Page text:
in October; a dry, deadly, glittering day. Zerviah had been to his
attic to rest and bathe; he had been there some hours since sunrise,
in the old place by the window, and watched the red sun kindle, and
watched the dead-carts slink away into the color, and kneeled and
prayed for frost. Now, being strengthened in mind and spirit, he was
descending to his Sabbath's work, when a message met him at the door.
The messenger was a negro boy, who thrust a slip of paper into his
hand, and, seeming to be seized with superstitious fright, ran rapidly
up the street and disappeared.

The message was a triumphal result of the education of the freedmen's
evening school, and succinctly said:

"ive Gut IT. Nobuddy Wunt Nuss me. Norr no Docter nEther.

"P. S. Joopiter the Durn hee sed he'd kerry This i dont
Serpose youd kum. SCIP."

The sun went down that night as red as it had risen. There were no
clouds. There was no wind. There was no frost. The hot dust curdled in
the shadow that coiled beneath the stark palmetto. That palmetto
always looked like a corpse, though there was life in it yet. Zerviah
came to the door of Scip's hovel for air, and looked at the thing. It
seemed like something that ought to be buried. There were no other
trees. The everglades were miles away. The sand and the scant, starved
grass stretched all around. Scip's hut stood quite by itself. No one
passed by. Often no one passed for a week, or even more. Zerviah
looked from the door of the hut to the little city. The red light lay
between him and it, like a great pool. He felt less lonely to see the
town, and the smoke now and then from chimneys. He thought how many
people loved and cared for one another in the suffering place. He
thought how much love and care suffering gave birth to, in human
hearts. He began to think a little of his own suffering; then Scip
called him, sobbing wretchedly. Scip was very sick. Hope had sent for
Dr. Dare. She had not come. Scip was too sick to be left. The nurse
found his duty with the negro. Scip was growing worse.

By and by, when the patient could be left for a moment again, Zerviah
came to the air once more. He drew in great breaths of the now cooler
night. The red pool was gone. All the world was filled with the fatal
beauty of the purple colors that he had learned to know so well. The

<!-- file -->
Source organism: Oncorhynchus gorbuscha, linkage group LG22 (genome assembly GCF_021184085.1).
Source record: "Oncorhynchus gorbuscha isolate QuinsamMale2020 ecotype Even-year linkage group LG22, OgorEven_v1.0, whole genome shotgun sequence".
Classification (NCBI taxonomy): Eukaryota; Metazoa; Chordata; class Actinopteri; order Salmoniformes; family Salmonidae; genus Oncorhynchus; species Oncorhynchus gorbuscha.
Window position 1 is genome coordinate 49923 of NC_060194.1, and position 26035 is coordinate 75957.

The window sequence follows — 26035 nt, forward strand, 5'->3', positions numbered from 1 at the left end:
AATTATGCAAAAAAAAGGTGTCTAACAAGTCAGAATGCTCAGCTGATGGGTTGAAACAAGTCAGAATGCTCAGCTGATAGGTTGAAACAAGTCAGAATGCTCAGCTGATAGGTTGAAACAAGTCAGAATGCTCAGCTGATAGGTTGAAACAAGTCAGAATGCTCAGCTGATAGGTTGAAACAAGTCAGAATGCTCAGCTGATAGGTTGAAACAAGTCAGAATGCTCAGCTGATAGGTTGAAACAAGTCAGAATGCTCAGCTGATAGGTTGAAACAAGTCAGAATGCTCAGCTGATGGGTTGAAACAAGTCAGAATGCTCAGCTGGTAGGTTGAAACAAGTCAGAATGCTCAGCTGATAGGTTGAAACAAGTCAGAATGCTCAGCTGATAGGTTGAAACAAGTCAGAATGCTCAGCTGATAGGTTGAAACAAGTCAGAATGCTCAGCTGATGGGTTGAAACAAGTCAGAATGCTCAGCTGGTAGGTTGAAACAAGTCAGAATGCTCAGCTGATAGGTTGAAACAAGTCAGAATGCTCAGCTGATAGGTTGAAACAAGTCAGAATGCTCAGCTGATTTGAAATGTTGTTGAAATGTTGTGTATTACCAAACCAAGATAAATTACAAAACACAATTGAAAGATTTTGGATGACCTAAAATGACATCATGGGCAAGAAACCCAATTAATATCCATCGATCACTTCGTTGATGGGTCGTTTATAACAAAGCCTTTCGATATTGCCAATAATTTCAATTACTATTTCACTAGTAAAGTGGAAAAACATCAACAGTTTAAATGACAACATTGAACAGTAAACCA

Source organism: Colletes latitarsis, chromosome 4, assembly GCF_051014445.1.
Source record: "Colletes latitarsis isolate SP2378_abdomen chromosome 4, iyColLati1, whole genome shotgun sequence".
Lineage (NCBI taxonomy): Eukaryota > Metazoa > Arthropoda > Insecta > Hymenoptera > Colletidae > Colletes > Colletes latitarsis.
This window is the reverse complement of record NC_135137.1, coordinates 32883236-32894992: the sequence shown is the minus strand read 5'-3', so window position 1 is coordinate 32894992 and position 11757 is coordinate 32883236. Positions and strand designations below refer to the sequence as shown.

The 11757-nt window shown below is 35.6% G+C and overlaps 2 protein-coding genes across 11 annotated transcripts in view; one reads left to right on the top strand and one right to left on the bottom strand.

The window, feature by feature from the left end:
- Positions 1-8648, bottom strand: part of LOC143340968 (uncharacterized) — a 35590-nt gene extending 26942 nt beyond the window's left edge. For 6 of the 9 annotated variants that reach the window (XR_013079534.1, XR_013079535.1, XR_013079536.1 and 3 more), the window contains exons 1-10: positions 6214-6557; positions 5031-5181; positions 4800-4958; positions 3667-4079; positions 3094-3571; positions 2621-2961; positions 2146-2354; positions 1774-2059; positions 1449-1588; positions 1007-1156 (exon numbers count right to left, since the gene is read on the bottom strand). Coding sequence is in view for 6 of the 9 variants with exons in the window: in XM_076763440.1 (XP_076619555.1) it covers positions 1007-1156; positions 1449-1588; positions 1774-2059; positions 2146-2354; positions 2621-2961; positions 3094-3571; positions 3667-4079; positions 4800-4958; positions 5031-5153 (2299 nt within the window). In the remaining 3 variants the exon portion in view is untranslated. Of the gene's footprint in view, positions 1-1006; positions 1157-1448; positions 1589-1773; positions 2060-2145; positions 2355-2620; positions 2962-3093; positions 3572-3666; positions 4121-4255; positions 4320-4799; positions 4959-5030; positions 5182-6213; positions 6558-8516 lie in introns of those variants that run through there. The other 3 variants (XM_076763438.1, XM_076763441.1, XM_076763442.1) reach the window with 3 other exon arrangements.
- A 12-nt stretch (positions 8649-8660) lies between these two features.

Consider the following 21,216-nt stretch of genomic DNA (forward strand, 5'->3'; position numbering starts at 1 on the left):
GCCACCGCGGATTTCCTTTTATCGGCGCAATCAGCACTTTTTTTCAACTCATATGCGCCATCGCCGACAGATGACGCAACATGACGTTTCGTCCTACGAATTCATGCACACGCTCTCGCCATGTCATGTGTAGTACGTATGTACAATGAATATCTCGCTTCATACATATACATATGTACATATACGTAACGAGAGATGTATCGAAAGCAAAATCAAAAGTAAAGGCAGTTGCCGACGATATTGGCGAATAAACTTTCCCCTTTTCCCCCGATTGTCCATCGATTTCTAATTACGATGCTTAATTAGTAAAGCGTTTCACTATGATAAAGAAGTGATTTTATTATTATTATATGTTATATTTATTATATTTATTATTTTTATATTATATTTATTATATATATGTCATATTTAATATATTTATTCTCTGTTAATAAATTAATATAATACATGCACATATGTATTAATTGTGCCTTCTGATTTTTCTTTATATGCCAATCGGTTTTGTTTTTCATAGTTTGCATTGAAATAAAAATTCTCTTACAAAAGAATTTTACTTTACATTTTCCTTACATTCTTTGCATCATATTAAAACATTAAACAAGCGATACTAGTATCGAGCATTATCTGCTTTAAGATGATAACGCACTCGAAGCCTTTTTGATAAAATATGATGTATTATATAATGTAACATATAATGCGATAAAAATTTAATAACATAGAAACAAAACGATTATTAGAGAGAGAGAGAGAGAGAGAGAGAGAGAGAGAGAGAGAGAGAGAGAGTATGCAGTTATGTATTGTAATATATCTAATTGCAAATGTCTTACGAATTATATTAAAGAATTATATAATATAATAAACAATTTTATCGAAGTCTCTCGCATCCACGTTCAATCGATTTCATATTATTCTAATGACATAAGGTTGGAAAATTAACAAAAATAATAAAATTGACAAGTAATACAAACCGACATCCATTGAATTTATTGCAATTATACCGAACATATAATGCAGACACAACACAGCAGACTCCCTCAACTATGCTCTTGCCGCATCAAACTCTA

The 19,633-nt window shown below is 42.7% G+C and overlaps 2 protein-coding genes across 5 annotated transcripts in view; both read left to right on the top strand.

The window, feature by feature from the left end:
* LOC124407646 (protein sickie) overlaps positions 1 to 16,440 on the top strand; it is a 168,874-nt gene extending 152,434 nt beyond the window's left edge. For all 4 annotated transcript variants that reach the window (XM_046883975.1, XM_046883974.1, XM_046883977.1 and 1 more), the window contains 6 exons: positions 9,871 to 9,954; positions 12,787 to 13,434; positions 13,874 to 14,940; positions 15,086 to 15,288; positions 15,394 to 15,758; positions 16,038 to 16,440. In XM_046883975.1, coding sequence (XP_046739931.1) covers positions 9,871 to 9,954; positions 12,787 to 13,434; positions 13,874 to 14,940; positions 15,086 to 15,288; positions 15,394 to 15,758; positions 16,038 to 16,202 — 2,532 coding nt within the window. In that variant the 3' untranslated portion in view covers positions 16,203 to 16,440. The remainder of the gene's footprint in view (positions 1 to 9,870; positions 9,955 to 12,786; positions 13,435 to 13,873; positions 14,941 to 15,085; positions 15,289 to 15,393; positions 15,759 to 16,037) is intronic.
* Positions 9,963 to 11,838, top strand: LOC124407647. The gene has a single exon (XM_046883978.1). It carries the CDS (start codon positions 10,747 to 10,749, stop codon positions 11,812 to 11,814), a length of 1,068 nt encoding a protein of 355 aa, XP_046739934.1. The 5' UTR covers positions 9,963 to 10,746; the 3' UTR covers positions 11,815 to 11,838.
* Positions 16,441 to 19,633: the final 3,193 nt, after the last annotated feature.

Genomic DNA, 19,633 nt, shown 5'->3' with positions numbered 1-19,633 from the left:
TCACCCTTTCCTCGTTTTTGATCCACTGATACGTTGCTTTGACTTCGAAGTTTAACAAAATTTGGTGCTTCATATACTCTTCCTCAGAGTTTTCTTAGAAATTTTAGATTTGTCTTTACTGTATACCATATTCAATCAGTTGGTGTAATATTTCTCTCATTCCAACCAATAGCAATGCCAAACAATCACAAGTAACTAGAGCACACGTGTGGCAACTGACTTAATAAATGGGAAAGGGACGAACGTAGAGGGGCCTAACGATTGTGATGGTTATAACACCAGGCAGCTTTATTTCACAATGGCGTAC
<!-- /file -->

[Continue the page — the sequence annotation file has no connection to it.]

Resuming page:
swamps seemed to be asleep, and to exhale in the slow, regular
pulsations of sleep. In the town, lamps were lighted. From a hundred
windows, fair, fine sparks shone like stars as the nurse looked over.
There, a hundred watchers tended their sick or dead, or their healing,
dearly loved, and guarded ones. Dying eyes looked their last at eyes
that would have died to save them; strengthening hands clasped hands
that had girded them with the iron of love's tenderness, through the
valley of the shadow, and up the heights of life and light. Over
there, in some happy home, tremulous lips that the plague had parted
met to-night in their first kiss of thanksgiving.

Zerviah thought of these things. He had never felt so lonely before.
It seemed a hard place for a man to die in. Poor Scip!

Zerviah clasped his thin hands and looked up at the purple sky.

"Lord," he said, "it is my duty. I came South to do my duty. Because
he told of me, had I ought to turn against him? It is a lonesome
place; he's got it hard, but I'll stand by him.... Lord!" - his worn
face became suddenly suffused, and flashed, transfigured, as he lifted
it - "Lord God Almighty! You stood by me! _I_ couldn't have been a
pleasant fellow to look after. You stood by _me_ in my scrape! I
hadn't treated _You_ any too well.... You needn't be afraid I'll leave
the creetur."

He went back into the hut. Scip called, and he hurried in. The nurse
and the plague, like two living combatants, met in the miserable place
and battled for the negro.

The white Southern stars blazed out. How clean they looked! Zerviah
could see them through the window, where the wooden shutter had
flapped back. They looked well and wholesome - holy, he thought. He
remembered to have heard some one say, at a Sunday meeting he happened
into once, years ago, that the word holiness meant health. He wondered
what it would be like, to be holy. He wondered what kinds of
people would be holy people, say, after a man was dead. Women, he
thought, - good women, and honest men who had never done a deadly deed.

He occupied his thoughts in this way. He looked often from the cold
stars to the warm lights throbbing in the town. They were both company
to him. He began to feel less alone. There was a special service
called somewhere in the city that night, to read the prayers for the
sick and dying. The wind rose feebly, and bore the sound of the
church-bells to the hut. There was a great deal of company, too, in
the bells. He remembered that it was Sunday night.